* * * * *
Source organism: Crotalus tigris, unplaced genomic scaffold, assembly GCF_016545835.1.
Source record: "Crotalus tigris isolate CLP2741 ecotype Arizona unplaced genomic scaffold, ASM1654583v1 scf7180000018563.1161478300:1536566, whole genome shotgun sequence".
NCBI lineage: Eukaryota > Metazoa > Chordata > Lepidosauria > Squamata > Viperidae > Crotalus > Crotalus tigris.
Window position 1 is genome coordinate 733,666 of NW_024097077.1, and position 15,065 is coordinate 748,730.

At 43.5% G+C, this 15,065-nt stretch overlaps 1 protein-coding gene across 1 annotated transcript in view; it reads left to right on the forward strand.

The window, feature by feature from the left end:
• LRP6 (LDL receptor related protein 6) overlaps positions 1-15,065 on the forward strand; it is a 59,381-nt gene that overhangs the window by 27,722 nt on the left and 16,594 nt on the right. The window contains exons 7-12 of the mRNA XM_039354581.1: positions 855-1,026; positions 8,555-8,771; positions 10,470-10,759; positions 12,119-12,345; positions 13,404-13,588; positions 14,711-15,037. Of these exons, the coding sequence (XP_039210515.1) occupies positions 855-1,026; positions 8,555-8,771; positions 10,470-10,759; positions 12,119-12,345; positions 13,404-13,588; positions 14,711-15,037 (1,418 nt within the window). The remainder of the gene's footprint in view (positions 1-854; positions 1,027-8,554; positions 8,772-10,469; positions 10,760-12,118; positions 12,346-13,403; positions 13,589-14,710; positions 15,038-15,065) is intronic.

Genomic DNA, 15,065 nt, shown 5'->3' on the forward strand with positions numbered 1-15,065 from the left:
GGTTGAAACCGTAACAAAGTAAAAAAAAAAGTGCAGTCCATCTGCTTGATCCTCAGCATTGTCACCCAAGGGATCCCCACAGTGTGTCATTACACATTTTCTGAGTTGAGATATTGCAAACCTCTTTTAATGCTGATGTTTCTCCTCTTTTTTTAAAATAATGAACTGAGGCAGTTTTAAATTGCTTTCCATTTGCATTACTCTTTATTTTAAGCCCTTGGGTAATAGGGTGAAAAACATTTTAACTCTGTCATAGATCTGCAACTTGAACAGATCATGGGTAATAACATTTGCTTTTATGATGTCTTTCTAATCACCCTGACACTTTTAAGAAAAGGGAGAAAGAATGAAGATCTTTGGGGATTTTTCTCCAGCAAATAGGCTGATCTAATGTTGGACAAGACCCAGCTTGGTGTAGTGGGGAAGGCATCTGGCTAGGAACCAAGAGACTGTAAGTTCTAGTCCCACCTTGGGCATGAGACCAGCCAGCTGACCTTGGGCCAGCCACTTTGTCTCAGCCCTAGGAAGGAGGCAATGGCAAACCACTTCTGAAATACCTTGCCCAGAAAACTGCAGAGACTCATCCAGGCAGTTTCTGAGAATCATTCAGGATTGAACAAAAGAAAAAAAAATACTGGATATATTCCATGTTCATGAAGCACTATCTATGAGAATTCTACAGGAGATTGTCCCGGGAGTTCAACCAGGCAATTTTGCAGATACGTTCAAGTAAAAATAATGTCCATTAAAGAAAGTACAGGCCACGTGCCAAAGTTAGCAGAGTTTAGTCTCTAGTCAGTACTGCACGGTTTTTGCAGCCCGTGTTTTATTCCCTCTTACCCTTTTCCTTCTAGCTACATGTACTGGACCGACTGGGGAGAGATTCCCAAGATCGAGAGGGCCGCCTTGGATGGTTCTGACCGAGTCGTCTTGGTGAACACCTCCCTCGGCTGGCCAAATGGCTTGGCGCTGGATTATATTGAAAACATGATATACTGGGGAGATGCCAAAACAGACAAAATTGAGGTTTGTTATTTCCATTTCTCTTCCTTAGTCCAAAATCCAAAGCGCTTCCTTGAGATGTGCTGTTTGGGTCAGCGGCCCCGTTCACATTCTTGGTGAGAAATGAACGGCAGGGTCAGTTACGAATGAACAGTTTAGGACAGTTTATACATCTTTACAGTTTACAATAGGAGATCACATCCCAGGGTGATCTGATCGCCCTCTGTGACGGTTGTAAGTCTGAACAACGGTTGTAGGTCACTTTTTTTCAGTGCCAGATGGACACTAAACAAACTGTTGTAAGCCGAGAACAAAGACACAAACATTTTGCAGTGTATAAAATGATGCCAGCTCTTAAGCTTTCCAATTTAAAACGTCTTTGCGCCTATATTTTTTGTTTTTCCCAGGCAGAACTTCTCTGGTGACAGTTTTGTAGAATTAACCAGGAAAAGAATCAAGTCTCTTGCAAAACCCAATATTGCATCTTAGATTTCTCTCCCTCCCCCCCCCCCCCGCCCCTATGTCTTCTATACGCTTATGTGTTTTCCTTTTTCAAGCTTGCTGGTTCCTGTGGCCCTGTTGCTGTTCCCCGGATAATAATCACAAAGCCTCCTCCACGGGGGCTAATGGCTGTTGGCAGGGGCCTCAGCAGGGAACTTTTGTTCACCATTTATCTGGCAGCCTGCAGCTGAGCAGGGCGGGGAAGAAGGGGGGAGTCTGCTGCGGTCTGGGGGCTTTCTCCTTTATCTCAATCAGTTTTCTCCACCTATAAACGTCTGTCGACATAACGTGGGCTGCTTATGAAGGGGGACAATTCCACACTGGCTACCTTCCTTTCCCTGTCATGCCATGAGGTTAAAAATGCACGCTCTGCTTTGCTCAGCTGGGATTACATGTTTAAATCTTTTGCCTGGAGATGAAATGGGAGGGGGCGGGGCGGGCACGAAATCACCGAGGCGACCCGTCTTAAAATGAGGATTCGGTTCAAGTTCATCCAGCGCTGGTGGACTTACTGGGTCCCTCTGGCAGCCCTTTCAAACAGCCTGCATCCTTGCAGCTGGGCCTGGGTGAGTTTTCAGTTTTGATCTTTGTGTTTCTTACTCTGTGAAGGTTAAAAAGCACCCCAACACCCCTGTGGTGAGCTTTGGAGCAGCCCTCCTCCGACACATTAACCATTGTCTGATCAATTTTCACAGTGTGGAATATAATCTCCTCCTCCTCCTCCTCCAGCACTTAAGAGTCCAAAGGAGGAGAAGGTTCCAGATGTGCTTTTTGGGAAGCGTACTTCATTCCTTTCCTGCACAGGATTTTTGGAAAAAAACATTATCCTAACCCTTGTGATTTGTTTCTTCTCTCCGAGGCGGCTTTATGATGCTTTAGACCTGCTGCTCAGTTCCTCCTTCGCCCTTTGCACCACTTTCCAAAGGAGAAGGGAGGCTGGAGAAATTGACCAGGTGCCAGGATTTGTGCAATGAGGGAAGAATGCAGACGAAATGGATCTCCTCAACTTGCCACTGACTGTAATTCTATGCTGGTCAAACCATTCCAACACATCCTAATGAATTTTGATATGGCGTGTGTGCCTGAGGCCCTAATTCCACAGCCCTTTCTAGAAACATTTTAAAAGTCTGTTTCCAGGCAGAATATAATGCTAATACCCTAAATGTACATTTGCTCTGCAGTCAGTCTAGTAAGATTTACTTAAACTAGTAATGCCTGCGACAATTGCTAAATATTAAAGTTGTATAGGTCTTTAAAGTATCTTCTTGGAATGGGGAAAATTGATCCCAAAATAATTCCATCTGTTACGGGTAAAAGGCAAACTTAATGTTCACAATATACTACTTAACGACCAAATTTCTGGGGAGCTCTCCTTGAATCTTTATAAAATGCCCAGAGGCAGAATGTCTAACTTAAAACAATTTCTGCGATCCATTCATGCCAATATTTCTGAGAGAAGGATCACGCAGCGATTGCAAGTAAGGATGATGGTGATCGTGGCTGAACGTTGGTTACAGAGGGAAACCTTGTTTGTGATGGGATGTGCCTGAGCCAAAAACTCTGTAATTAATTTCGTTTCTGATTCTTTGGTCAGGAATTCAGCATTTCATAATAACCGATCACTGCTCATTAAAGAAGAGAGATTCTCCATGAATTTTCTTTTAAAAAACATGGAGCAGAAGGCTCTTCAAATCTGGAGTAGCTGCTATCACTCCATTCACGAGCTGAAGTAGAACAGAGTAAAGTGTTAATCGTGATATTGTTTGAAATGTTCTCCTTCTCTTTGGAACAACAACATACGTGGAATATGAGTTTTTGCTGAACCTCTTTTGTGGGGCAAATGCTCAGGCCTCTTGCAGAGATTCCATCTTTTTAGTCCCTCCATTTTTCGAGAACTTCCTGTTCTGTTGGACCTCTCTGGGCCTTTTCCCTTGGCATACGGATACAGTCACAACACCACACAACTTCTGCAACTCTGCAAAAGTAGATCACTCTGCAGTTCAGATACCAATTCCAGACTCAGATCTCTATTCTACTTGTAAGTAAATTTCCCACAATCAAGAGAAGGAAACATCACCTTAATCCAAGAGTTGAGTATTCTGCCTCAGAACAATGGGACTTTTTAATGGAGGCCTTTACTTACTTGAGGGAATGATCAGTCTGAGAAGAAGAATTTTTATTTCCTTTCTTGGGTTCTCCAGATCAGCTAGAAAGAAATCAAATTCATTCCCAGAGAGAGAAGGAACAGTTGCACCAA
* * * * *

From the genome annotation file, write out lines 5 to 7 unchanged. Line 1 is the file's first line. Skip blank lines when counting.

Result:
At 43.5% G+C, this 15,065-nt stretch overlaps 1 protein-coding gene across 1 annotated transcript in view; it reads left to right on the forward strand.

The window, feature by feature from the left end:
• LRP6 (LDL receptor related protein 6) overlaps positions 1-15,065 on the forward strand; it is a 59,381-nt gene that overhangs the window by 27,722 nt on the left and 16,594 nt on the right. The window contains exons 7-12 of the mRNA XM_039354581.1: positions 855-1,026; positions 8,555-8,771; positions 10,470-10,759; positions 12,119-12,345; positions 13,404-13,588; positions 14,711-15,037. Of these exons, the coding sequence (XP_039210515.1) occupies positions 855-1,026; positions 8,555-8,771; positions 10,470-10,759; positions 12,119-12,345; positions 13,404-13,588; positions 14,711-15,037 (1,418 nt within the window). The remainder of the gene's footprint in view (positions 1-854; positions 1,027-8,554; positions 8,772-10,469; positions 10,760-12,118; positions 12,346-13,403; positions 13,589-14,710; positions 15,038-15,065) is intronic.